Listen for the canary …
Deep in the coalmines of yesterday, the miners would carry a canary in a cage. The ecosystem in a coal mine could become toxic at any time and a canary that stopped singing was essentially a music artist that was telling you that your environment was not healthy. If you can push the metaphor to our cities and imagine them as ecosystems very susceptible to toxicity and poor health, then you might consider Shain Shapiro as our canary. He is a former Canadian musician/thought leader, now living in London and going around the world advising cities on how to become Music Cities. Now he is not some music enthusiast who just wants us to appreciate music a little more, he is truly concerned that our lack of big music strategic thinking and policy development has left our cities short changed in their economic, social and cultural health. As an example he is working with Mayor Sadiq Khan of London England to build music policy in London with the same weight as their roads policy or sewers policy. Music Canada’s report at the Music Cities Summit this year highlights why we might want to pay more attention. The report finds that successful Music Cities with vibrant music economics generate a wide array of benefits for cities, from economic growth, job creation, and increased spending to greater tax revenues and cultural development. Here are a few examples:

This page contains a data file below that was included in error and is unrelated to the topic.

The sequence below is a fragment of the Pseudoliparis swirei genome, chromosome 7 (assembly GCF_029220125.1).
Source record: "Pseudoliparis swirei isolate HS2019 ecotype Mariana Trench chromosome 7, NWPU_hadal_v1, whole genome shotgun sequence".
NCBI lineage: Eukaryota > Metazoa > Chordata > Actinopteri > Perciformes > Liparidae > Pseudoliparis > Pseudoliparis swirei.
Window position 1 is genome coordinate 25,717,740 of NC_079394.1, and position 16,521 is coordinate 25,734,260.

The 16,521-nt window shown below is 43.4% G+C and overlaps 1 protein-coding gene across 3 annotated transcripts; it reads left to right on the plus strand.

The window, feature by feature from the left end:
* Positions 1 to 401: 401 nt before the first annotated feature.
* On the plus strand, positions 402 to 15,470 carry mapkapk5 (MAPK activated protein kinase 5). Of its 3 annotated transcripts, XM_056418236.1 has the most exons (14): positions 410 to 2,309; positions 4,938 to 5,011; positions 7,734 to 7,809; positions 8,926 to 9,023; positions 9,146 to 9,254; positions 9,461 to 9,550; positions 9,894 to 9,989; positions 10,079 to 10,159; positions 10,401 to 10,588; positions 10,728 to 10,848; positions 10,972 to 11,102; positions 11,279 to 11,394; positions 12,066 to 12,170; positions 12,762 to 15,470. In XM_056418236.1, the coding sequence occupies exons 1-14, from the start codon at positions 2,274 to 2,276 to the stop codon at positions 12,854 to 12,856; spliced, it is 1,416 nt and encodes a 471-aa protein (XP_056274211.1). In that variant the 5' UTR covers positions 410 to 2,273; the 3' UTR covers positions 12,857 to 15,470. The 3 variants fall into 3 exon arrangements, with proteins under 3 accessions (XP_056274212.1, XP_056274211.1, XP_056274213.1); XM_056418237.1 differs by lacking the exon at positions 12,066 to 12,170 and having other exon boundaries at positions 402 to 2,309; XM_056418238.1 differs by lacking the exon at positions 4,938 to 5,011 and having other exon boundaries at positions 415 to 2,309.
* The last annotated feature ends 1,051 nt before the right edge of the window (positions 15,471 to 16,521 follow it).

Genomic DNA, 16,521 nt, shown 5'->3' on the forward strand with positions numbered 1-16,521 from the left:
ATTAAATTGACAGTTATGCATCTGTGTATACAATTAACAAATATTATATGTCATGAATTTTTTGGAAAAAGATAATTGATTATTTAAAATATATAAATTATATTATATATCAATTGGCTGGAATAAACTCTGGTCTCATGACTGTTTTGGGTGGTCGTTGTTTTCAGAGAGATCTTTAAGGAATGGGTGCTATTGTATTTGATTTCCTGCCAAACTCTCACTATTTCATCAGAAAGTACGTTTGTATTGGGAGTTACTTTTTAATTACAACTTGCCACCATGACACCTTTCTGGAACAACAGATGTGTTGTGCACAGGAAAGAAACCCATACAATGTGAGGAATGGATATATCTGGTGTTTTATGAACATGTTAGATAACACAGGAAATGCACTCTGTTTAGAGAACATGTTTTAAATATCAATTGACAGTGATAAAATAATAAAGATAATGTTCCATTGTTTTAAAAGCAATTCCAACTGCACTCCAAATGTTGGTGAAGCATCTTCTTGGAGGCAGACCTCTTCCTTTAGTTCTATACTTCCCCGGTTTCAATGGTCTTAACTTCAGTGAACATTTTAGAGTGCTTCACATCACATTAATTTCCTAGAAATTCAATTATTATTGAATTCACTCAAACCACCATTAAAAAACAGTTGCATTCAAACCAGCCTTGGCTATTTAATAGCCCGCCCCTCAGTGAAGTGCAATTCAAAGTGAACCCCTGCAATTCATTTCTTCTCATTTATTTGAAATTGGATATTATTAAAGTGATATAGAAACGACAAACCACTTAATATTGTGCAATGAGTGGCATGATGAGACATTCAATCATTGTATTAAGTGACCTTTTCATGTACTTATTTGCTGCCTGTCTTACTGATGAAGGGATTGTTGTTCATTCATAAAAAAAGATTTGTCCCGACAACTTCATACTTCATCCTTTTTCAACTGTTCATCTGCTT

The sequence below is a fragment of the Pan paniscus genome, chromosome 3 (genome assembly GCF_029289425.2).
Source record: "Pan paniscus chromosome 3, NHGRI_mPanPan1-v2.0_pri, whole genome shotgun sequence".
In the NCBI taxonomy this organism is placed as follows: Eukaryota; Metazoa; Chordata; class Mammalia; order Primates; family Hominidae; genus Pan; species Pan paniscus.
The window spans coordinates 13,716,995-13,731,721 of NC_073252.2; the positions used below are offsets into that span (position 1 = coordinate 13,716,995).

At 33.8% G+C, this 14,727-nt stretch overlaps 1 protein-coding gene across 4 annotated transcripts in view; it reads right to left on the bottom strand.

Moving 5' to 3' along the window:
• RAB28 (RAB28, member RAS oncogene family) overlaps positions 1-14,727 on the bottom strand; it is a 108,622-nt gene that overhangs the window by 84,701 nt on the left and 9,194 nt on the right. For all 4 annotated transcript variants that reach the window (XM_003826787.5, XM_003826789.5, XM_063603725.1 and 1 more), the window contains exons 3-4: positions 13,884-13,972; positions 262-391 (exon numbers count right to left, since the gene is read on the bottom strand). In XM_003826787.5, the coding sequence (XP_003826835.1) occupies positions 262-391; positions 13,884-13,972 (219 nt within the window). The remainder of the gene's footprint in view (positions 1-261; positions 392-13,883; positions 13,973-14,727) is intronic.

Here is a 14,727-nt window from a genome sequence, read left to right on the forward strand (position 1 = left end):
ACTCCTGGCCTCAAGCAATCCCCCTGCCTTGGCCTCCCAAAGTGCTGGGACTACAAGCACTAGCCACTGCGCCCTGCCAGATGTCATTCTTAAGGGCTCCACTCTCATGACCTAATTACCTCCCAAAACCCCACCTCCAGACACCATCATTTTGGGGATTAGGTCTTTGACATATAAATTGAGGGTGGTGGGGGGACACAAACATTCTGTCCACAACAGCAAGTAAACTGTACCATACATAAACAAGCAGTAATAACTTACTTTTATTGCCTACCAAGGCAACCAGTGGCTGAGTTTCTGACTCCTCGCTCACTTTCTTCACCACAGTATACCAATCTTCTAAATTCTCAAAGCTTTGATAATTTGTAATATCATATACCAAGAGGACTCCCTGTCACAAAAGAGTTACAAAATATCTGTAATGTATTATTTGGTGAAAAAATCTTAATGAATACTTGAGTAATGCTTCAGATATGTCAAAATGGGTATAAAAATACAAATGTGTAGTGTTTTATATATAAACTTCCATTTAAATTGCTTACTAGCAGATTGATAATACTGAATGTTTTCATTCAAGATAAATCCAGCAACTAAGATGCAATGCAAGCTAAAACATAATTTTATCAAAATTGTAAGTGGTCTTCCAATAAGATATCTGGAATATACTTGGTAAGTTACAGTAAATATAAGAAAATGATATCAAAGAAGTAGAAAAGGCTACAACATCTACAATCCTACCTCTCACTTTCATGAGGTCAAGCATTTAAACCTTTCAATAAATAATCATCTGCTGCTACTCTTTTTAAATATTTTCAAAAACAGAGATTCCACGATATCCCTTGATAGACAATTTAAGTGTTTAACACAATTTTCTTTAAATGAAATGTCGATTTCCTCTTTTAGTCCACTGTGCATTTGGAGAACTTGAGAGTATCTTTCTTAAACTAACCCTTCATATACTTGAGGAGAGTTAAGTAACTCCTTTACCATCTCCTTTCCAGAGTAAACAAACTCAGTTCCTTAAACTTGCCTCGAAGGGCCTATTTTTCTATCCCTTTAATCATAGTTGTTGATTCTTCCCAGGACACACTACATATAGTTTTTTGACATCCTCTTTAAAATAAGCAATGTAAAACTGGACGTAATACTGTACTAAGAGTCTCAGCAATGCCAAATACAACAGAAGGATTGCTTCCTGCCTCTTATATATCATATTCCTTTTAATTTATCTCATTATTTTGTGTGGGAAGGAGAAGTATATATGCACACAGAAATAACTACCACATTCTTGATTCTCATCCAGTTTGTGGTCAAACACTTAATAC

- In Melbourne, live music alone generates over 116,000 jobs and more than AU$1 billion in spending at small venues, concerts, and festivals.
- The Rock al Parque music festival in Bogotá attracted 400,000 attendees to the city in 2014, making it one of the largest music festivals in South America. Since its inauguration in 1995, it has attracted more than 3.8 million attendees.
- Music tourism in Austin accounts for almost half of their US$1.6 billion economic output and contributes US$38 million in tax revenue to the city.